Date & Time: Mar 17, 2020 at 0919 LT
Type of aircraft:
Cessna 208B Grand Caravan
Wichita - Hays
United States of America
Crew on board:
Pax on board:
The pilot was conducting a Part 135 on-demand cargo flight in instrument meteorological conditions. After executing a second missed approach, he informed air traffic control (ATC) of his intentions to divert to an airport located about 36 miles to the southeast. About 7 minutes after executing the second missed approach, the pilot began making unintelligible radio communications that ATC characterized as very garbled and difficult to understand, “almost hypoxic.” ATC then instructed the pilot to utilize oxygen. About 19 minutes after the second missed approach, ATC informed the pilot that the airplane had descended 1,600 ft, not following assigned course vectors or instructions and asked if everything was alright, to which no response was received. After attempting to relay communications through other airplanes in the area, an unintelligible response was received from the accident airplane. ATC then made numerous transmissions to the accident pilot urging him to utilize oxygen and open a window. No further communications were received from the accident airplane. A witness reported that he saw the airplane descend out of a low overcast cloud layer at a high rate of descent. The airplane then abruptly transitioned into a steep climb before re-entering the clouds. A few seconds later, he heard the airplane impact terrain and responded to the accident site. The sudden change in communications from the pilot indicates a possible impairment. When combined with the ATC data, the witness account, and the lack of any mechanical irregularities or malfunctions with the airplane, it is likely the pilot experienced difficulty controlling the airplane due to impairment. While the pilot was at an increased risk for an acute cardiovascular event, the extremely limited available medical evidence leaves no way to quantify that risk and no evidence regarding whether such an event occurred. As a result, whether the pilot was incapacitated by an acute medical event cannot be determined from the available medical information.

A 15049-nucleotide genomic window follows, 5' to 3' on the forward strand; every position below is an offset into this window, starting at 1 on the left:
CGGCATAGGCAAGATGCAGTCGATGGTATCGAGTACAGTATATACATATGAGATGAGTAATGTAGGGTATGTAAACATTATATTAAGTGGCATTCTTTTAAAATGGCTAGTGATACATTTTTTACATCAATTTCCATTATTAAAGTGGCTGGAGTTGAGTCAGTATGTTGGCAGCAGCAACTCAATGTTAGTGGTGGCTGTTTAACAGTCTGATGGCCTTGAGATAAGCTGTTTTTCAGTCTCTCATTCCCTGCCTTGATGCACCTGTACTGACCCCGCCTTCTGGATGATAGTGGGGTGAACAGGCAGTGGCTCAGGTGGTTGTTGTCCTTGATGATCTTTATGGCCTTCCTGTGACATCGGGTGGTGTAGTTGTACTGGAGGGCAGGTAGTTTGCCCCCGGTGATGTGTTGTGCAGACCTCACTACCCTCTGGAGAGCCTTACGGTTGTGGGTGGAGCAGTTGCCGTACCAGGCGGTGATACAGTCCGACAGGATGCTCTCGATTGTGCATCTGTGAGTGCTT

An infight loss of control as a result of pilot impairment, the cause of which could not be determined.